More importantly, it helped us to investigate if it was feasible to grow saltmarsh grasses in a greenhouse to transplant and trial differing methods to reduce washout rates.
We found we could increase by tenfold the number of transplants yielded from one ‘plug’ (spadeful) of natural marsh. We also learned how to grow a variety of different species from seed. After salt-hardening, the ‘ready-made’ transplants could be transferred from greenhouse to field to make planting out more efficient and less destructive to the natural marshes, making the process more sustainable and successful.
Although this project is seasonally dependant and labour-intensive, it has restored nearly two linear kilometres of shoreline, resulting in about 2,000 square metres of saltmarsh habitat.
From this project sprang a dedicated coastal plant hub project, called ‘Green Shores’, hosted by the St Andrews Links Trust. Funding support includes the Ministry of Defence, the St Andrews Links Trust, Fife Council and the Royal Dornoch Golf Club, which allowed the work to extend into the Tay Estuary and the Dornoch Firth. The community funder LEADER, in Fife (EU Rural Development Programme), is also on board, to develop opportunities and engage local communities in this latest spin-off.
Following on from the work on the ground, the Sediment Ecology Research Group at the University of St Andrews researches various aspects of the project and is now assessing how much carbon can potentially be captured through saltmarsh restoration. The ability of saltmarshes to store carbon is predominantly a product of long-lived, organic rich, anoxic sediment deposits which accumulate over time. Understanding how much carbon capture is increased after restoration will help measure both the changed rate and its monetary value. In the future, this ‘natural capital asset’ could help to subsidise such conservation initiatives – ensuring this important work continues.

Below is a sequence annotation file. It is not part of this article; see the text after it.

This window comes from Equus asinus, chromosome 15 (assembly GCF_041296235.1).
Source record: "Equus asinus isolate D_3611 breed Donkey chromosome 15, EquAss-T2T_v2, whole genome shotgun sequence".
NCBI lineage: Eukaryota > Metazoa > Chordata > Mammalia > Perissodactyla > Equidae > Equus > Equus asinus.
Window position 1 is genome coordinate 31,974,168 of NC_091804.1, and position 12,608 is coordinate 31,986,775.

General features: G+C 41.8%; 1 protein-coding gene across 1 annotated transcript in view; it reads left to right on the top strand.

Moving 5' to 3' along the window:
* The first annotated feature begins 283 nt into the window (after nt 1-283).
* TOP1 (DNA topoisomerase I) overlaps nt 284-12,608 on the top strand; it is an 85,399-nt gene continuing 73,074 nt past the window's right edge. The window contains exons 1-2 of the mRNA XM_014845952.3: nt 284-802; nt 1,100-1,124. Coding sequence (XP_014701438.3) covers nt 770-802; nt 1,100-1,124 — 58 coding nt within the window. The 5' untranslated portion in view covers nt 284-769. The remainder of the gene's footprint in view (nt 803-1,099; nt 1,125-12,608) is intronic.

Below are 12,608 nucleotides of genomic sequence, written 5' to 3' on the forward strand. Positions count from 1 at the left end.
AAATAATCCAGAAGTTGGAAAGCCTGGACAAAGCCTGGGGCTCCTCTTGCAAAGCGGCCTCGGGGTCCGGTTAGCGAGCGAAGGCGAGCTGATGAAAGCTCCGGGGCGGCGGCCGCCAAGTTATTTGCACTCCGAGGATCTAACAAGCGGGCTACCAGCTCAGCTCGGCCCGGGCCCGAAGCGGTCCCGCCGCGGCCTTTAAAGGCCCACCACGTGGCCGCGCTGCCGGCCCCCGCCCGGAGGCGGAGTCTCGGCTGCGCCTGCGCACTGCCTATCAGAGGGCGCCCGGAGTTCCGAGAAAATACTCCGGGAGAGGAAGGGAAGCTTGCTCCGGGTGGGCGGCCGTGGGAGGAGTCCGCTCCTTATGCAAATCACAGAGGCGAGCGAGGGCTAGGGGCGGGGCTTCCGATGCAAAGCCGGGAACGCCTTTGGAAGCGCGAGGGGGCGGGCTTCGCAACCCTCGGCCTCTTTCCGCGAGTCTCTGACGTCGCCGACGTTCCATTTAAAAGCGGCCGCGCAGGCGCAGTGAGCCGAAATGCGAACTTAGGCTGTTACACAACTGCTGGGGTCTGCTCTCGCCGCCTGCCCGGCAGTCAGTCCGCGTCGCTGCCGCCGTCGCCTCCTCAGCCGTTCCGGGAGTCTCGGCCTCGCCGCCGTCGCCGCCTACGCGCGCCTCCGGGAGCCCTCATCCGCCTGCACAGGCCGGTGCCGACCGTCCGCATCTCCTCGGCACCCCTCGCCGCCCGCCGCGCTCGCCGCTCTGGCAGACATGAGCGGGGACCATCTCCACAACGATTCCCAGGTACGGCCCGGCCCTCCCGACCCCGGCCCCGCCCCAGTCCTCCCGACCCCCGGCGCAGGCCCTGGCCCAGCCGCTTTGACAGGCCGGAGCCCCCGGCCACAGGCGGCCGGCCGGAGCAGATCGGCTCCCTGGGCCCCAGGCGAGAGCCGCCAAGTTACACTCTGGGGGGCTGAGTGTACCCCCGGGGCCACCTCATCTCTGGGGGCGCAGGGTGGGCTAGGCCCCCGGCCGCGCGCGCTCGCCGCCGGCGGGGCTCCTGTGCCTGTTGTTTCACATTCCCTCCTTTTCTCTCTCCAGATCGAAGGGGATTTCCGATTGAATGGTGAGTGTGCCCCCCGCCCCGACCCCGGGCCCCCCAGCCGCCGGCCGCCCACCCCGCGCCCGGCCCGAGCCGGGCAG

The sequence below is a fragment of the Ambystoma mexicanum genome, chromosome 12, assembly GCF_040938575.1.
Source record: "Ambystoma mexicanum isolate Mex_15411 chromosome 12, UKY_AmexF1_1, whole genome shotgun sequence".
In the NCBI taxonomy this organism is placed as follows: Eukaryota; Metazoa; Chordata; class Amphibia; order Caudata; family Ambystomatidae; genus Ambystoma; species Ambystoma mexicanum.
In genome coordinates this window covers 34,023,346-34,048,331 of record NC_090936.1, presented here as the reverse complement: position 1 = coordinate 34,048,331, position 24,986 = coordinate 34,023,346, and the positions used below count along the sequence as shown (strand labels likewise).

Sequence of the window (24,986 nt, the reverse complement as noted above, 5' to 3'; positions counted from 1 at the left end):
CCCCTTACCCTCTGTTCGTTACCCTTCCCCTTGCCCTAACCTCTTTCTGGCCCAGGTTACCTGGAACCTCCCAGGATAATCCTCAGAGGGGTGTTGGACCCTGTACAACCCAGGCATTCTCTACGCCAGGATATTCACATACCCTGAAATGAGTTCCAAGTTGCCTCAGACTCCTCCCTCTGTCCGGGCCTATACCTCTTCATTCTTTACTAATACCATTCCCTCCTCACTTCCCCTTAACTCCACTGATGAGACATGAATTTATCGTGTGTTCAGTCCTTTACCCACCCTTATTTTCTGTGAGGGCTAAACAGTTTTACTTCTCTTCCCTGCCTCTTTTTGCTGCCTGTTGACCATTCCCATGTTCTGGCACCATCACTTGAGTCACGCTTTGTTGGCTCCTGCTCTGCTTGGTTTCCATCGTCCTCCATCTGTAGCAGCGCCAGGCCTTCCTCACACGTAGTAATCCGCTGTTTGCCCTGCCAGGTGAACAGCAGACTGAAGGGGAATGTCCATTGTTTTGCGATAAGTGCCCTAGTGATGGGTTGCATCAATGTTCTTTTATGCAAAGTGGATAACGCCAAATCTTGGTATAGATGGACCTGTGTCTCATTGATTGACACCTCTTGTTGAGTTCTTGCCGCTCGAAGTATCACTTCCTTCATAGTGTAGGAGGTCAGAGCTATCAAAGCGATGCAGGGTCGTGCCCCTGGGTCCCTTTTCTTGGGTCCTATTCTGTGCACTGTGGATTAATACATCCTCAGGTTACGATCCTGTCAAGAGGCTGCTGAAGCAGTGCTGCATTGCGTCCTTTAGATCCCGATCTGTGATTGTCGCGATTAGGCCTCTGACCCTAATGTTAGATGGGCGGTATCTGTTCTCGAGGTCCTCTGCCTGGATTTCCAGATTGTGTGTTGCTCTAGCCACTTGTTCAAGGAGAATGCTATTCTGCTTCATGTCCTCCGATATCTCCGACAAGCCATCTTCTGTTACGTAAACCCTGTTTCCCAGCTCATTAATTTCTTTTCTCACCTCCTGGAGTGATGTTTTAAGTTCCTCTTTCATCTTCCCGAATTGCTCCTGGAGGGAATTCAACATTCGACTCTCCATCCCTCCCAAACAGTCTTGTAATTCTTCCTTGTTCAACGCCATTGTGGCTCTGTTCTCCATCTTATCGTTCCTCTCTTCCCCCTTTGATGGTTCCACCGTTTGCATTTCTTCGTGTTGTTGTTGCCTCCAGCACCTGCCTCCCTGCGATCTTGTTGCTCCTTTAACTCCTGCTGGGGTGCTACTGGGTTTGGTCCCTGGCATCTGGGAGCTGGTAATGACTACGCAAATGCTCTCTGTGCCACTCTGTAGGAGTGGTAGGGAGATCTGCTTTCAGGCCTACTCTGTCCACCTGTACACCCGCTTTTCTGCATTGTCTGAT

This applied research project, unique to Scotland, provides a working example of how we can adapt our coasts. It sits alongside other Government-funded joint research which considers the changing exposure of our coastlines to erosion and flooding (Coastal Flooding in Scotland and Impacts of sea-level rise and storm surges due to climate change in the Firth of Clyde). Taken together, they show that climate change is affecting flood frequency and erosion on our shoreline, but ‘natural coastal defences’ (saltmarshes and dunes) play an important role in protecting over £13bn of assets (www.dynamiccoast.com). So, we must value and consider the defences nature provides within any future flood risk strategy and shoreline management plans.
The experience developed within this project demonstrates the considerable benefits to scaling-up saltmarsh reinstatement nationally. Restoration could be a significant tool to lower flood and erosion risks across Scotland’s vulnerable shores, now and increasingly in the face of growing climate change risks.
All images © Clare Maynard.